Ripple has filed a Freedom of Information Act request with the SEC which targets documents pertaining to Ethereum co-founders
Ripple’s case before the Securities and Exchange Commission is threatening to have major, well, ripple effects for the industry.
On Jan. 29, Ripple Labs filed its response to the SEC’s complaint. Ripple, as it has many times before, argued that XRP is not a security i.e. an investment in Ripple and is therefore not in the SEC’s jurisdiction. Ripple is, moreover, prepared to drag the rest of the industry into its fight to make its case.
A Ripple representative told Cointelegraph:
“The SEC has clearly picked two winners and ignored a growing and robust industry that is much larger than Bitcoin and Ether. In addition to discovery we will seek directly in the lawsuit, we filed a Freedom of Information Act (FOIA) request for more information about how the SEC determined the status of Ether as a non-security.”
The FOIA request in question, which is available here, brings into question Ether’s status. Representatives at the SEC have repeated many times that, while its presale may have been a securities offering at the time, Ether is sufficiently decentralized that it qualifies as a commodity and thus, Ether trading in the U.S. is under the jurisdiction of the Commodity Futures Trading Commission.
The FOIA request specifically asks for “All communications with the Ethereum Foundation and/or other relevant companies (including, but not limited to, ConsenSys) or individuals in the ether ecosystem (including but not limited to, Vitalik Buterin, Anthony Di Iorio, Charles Hoskinson, Mihai Alisie, Amir Chetrit, Joseph Lubin, Gavin Wood and Jeffrey Wilcke), or any attorneys or other individuals representing the Ethereum Foundation or other relevant companies or individuals in the ether ecosystem, and all documents, including internal communications, analyses, and other materials, that were prepared or relied upon by Director Hinman, or any other current or former Division Director, Staff, or Commissioner in reaching the determination that ether is not a security, including drafts of Director Hinman’s statements regarding ether and analyses prepared by SEC staff.”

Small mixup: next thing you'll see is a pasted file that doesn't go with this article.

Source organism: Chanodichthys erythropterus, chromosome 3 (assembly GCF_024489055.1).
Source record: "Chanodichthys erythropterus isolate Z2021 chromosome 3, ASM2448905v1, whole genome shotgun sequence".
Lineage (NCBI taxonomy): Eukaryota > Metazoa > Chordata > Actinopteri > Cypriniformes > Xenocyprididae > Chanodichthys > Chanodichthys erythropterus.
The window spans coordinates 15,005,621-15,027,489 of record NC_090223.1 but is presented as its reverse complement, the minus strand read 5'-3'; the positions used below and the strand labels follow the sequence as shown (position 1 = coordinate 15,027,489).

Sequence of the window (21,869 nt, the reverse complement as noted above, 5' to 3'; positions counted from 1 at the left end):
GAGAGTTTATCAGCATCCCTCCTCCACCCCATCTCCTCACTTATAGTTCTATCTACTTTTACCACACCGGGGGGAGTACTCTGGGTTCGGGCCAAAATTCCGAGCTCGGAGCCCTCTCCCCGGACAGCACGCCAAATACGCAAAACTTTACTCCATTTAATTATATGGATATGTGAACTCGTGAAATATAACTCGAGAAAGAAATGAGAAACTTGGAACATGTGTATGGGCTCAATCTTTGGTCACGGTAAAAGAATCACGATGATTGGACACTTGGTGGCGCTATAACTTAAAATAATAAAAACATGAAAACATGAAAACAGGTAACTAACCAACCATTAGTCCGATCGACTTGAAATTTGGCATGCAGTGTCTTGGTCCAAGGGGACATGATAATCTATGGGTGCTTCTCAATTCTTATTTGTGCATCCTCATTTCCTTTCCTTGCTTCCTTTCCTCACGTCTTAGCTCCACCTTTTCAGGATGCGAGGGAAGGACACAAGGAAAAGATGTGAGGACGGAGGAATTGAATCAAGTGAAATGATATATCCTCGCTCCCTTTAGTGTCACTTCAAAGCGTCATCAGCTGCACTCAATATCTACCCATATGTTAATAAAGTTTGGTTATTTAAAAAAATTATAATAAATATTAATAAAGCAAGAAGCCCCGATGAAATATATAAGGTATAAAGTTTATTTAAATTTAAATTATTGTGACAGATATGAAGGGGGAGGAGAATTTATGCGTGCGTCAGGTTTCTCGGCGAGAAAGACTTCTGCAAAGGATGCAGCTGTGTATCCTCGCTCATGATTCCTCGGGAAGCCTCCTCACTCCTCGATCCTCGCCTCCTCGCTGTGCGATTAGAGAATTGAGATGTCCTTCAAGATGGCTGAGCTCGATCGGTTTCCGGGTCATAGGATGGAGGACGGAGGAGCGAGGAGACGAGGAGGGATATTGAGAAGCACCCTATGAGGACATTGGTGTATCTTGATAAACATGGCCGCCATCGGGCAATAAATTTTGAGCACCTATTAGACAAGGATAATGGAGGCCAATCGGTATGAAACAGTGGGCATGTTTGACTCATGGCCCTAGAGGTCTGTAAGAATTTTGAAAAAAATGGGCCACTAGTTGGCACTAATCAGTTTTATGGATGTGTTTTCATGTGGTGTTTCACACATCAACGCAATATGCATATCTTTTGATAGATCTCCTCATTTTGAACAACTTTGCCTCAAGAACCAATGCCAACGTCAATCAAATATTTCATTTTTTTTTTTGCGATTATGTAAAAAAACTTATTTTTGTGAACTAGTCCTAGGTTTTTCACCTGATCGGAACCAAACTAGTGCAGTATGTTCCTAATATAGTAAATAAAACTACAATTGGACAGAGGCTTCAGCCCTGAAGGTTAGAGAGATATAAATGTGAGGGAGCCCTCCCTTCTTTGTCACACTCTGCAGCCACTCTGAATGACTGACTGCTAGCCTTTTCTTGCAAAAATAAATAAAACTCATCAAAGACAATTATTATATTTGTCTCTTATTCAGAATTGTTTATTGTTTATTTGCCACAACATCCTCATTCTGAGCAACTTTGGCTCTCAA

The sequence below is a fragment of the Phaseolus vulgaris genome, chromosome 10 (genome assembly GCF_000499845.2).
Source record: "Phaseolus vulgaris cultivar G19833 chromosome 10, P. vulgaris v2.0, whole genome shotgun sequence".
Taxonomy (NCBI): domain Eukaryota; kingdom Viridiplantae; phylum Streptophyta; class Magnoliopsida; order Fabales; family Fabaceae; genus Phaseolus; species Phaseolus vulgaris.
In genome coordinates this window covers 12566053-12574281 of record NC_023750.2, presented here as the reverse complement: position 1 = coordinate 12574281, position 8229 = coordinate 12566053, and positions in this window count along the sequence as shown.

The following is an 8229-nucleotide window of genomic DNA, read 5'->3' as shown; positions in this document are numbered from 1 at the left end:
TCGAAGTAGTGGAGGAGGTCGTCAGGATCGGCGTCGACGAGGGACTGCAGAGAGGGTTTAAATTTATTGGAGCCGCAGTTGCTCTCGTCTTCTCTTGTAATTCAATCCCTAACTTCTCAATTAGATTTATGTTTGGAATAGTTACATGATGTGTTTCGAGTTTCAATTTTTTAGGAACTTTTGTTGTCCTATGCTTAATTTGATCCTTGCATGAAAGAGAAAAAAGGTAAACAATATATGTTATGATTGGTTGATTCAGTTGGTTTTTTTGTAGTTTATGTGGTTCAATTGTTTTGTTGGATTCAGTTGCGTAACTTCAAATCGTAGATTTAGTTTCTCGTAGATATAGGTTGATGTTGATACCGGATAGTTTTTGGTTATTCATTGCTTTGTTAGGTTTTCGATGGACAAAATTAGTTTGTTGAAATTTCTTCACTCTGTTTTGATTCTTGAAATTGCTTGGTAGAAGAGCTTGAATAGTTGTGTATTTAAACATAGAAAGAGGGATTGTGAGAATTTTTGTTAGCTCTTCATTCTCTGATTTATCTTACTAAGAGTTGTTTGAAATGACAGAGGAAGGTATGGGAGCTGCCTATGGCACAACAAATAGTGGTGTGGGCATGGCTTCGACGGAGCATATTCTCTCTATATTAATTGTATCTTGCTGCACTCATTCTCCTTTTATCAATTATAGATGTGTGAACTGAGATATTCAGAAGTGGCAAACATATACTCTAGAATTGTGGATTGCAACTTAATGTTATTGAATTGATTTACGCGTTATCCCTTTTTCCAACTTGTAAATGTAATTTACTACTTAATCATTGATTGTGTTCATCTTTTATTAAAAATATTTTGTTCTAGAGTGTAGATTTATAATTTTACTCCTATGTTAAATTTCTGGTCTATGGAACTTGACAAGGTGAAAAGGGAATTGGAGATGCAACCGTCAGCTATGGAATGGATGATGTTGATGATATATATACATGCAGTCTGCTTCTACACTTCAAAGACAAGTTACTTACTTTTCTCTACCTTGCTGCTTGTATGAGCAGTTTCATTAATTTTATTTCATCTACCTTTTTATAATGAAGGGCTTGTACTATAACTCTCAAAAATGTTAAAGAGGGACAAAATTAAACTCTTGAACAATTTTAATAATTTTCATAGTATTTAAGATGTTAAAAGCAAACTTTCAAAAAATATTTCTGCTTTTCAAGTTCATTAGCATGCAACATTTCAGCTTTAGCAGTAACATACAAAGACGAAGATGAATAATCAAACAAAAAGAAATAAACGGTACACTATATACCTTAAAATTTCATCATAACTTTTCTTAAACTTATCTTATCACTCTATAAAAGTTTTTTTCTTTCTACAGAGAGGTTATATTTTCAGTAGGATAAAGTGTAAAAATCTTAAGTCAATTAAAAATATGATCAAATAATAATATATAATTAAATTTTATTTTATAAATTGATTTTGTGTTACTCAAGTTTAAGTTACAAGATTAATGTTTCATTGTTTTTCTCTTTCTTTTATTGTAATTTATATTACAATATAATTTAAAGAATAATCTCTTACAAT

The request is likely to entail a huge volume of records from several years of commission documents, given how long it took the commission to come forward with any statements at all.
The question of timing is critical in the Ether as security or commodity discussion. The Ether presale happened years before the SEC issued its DAO Report. A response to the meltdown of Ether investment into the Decentralized Autonomous Organization, the DAO Report was the SEC’s 2017 declaration that some cryptocurrencies were securities.
The subsequent years have seen enormous confusion as to what qualifies an initial coin offering as a security or not. Important to note is that Bitcoin, never having had a presale, never comes up in these conversations. The SEC has, nevertheless, never pursued Ether. But in December, the commission filed against Ripple in a landmark case that alleges that Ripple Labs’ sale of XRP constitutes an ongoing sale of investment contracts in the firm.
In its FOIA request, Ripple leans especially heavily on the claim that Bitcoin and Ether are both controlled by China-based mining pools, playing off of longstanding fears by U.S. regulators of Chinese control of digital assets. Ripple further asks for communications between the commission, particularly Division of Corporation Finance Director Bill Hinman, and key figures and attorneys for the Ethereum Foundation. While it is almost inconceivable that the SEC will back out of its many statements that Ether is a commodity at this stage in the game, Ripple’s aim seems to be to undercut the legitimacy of that decision in an effort to shore up its own defense.
The SEC’s case against Ripple has been coming for a long time, and Ripple has expended significant resources in trying to stave it off. While XRP also predates the DAO Report, the key argument is that Ripple continues to control the bulk of the XRP market in a way that, for example, the Ethereum Foundation, Vitalik Buterin, and Joe Lubin do not.
Since the SEC’s announcement, the price of XRP has collapsed and many U.S. exchanges have delisted the token.